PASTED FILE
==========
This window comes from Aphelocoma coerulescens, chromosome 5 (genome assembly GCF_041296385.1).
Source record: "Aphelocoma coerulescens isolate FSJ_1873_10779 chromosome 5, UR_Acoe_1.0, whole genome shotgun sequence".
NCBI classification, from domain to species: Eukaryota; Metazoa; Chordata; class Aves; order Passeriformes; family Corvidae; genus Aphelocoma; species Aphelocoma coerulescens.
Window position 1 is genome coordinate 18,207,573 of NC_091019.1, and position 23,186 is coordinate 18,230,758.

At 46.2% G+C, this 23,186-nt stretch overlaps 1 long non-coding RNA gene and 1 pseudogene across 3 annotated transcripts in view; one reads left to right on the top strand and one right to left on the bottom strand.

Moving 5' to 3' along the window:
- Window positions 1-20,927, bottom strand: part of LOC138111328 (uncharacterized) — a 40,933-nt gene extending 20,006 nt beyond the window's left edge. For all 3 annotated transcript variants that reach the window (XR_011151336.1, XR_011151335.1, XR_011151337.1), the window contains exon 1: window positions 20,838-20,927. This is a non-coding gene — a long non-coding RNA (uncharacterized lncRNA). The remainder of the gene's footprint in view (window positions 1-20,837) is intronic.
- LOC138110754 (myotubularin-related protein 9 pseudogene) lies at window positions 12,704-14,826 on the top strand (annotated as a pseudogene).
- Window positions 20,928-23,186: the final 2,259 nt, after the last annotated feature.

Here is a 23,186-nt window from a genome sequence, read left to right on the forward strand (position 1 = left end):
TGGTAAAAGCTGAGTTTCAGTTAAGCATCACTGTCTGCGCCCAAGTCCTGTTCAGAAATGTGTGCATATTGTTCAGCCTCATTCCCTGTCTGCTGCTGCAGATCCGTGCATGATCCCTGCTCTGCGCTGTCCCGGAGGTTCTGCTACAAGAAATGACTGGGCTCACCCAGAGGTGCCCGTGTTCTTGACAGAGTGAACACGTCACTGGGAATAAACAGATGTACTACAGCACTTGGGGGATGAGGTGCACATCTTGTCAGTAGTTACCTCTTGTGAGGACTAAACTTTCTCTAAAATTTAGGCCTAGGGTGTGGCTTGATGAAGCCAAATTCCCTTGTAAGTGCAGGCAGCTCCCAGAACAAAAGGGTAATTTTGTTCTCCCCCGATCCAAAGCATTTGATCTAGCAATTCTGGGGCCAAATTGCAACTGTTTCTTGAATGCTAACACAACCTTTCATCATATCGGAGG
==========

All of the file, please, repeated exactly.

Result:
This window comes from Aphelocoma coerulescens, chromosome 5 (genome assembly GCF_041296385.1).
Source record: "Aphelocoma coerulescens isolate FSJ_1873_10779 chromosome 5, UR_Acoe_1.0, whole genome shotgun sequence".
NCBI classification, from domain to species: Eukaryota; Metazoa; Chordata; class Aves; order Passeriformes; family Corvidae; genus Aphelocoma; species Aphelocoma coerulescens.
Window position 1 is genome coordinate 18,207,573 of NC_091019.1, and position 23,186 is coordinate 18,230,758.

At 46.2% G+C, this 23,186-nt stretch overlaps 1 long non-coding RNA gene and 1 pseudogene across 3 annotated transcripts in view; one reads left to right on the top strand and one right to left on the bottom strand.

Moving 5' to 3' along the window:
- Window positions 1-20,927, bottom strand: part of LOC138111328 (uncharacterized) — a 40,933-nt gene extending 20,006 nt beyond the window's left edge. For all 3 annotated transcript variants that reach the window (XR_011151336.1, XR_011151335.1, XR_011151337.1), the window contains exon 1: window positions 20,838-20,927. This is a non-coding gene — a long non-coding RNA (uncharacterized lncRNA). The remainder of the gene's footprint in view (window positions 1-20,837) is intronic.
- LOC138110754 (myotubularin-related protein 9 pseudogene) lies at window positions 12,704-14,826 on the top strand (annotated as a pseudogene).
- Window positions 20,928-23,186: the final 2,259 nt, after the last annotated feature.

Here is a 23,186-nt window from a genome sequence, read left to right on the forward strand (position 1 = left end):
TGGTAAAAGCTGAGTTTCAGTTAAGCATCACTGTCTGCGCCCAAGTCCTGTTCAGAAATGTGTGCATATTGTTCAGCCTCATTCCCTGTCTGCTGCTGCAGATCCGTGCATGATCCCTGCTCTGCGCTGTCCCGGAGGTTCTGCTACAAGAAATGACTGGGCTCACCCAGAGGTGCCCGTGTTCTTGACAGAGTGAACACGTCACTGGGAATAAACAGATGTACTACAGCACTTGGGGGATGAGGTGCACATCTTGTCAGTAGTTACCTCTTGTGAGGACTAAACTTTCTCTAAAATTTAGGCCTAGGGTGTGGCTTGATGAAGCCAAATTCCCTTGTAAGTGCAGGCAGCTCCCAGAACAAAAGGGTAATTTTGTTCTCCCCCGATCCAAAGCATTTGATCTAGCAATTCTGGGGCCAAATTGCAACTGTTTCTTGAATGCTAACACAACCTTTCATCATATCGGAGG